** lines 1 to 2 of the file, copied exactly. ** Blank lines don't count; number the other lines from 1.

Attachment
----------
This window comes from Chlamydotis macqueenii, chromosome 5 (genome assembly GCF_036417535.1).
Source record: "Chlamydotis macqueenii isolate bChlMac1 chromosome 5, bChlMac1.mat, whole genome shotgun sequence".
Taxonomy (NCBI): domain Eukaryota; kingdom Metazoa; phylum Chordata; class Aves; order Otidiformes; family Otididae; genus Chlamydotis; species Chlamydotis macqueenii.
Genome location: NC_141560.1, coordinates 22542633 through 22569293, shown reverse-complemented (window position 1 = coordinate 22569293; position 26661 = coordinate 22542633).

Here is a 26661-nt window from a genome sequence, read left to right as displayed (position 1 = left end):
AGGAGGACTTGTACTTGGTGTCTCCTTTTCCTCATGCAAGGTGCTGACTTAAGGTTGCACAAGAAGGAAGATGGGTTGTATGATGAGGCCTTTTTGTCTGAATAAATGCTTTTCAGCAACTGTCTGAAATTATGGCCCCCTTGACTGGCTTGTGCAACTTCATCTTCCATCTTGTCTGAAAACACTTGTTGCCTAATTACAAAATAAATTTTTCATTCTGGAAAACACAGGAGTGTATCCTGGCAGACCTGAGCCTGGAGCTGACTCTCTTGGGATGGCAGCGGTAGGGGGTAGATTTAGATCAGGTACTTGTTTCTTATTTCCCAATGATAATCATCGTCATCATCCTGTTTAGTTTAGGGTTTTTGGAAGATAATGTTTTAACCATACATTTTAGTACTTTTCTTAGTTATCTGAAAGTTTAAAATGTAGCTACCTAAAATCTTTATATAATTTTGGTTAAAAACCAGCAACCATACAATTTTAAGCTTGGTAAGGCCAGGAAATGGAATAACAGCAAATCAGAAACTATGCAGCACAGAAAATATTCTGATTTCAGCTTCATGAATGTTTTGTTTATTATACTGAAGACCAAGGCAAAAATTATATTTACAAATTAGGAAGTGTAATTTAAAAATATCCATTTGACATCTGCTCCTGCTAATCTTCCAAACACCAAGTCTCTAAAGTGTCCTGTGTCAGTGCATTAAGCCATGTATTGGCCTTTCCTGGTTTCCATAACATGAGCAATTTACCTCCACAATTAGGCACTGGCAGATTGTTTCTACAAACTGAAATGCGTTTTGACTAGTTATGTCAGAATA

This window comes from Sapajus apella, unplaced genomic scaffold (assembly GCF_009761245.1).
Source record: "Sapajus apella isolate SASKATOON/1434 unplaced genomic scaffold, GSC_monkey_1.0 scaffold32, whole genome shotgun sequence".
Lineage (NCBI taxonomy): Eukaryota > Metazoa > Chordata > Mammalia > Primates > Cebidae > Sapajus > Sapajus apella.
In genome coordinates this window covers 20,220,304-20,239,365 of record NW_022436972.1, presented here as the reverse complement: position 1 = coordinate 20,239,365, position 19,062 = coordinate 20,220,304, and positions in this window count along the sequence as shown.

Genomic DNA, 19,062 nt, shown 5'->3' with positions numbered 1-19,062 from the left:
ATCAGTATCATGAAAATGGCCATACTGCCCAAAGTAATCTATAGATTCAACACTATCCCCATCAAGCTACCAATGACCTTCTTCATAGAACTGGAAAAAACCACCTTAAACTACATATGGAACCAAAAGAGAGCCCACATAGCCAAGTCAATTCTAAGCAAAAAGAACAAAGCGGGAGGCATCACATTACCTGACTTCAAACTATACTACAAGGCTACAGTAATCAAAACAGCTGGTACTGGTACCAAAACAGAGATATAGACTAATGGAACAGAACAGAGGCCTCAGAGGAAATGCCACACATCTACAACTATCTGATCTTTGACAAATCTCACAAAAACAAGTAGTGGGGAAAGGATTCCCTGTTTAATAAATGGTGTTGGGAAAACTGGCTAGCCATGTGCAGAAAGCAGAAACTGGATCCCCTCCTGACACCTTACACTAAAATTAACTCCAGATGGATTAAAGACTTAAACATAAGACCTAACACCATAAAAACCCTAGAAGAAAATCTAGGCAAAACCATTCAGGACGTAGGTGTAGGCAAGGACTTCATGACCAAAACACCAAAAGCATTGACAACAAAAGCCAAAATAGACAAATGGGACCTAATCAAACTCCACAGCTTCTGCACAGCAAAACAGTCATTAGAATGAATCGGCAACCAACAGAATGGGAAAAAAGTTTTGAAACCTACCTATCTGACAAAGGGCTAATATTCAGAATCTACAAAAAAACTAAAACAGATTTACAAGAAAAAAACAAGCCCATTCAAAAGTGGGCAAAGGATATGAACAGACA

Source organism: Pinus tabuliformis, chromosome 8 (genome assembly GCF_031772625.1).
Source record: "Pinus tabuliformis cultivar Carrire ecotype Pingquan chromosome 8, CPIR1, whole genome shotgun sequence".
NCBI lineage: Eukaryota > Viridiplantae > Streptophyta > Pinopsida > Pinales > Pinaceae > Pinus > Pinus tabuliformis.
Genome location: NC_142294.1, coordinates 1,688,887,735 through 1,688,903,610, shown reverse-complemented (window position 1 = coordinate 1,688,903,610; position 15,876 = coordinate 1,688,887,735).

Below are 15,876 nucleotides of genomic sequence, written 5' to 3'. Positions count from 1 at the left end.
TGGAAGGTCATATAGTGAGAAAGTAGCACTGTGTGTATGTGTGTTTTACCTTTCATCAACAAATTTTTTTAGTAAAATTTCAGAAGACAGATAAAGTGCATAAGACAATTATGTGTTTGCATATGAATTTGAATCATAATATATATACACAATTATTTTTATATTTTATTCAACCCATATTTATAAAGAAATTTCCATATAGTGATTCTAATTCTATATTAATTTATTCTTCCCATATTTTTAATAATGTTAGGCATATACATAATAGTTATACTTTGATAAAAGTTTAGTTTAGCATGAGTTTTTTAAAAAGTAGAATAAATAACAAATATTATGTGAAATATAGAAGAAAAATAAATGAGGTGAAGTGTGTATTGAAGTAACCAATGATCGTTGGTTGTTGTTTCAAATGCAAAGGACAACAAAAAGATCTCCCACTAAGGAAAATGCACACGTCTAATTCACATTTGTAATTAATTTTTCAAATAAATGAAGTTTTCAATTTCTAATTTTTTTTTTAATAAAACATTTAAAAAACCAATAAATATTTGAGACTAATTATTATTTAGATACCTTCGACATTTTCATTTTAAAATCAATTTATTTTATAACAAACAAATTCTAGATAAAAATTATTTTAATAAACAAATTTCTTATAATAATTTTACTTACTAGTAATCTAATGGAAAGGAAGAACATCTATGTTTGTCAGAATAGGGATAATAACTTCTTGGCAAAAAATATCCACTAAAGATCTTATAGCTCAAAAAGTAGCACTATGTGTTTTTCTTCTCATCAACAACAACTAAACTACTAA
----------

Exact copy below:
This window comes from Chlamydotis macqueenii, chromosome 5 (genome assembly GCF_036417535.1).
Source record: "Chlamydotis macqueenii isolate bChlMac1 chromosome 5, bChlMac1.mat, whole genome shotgun sequence".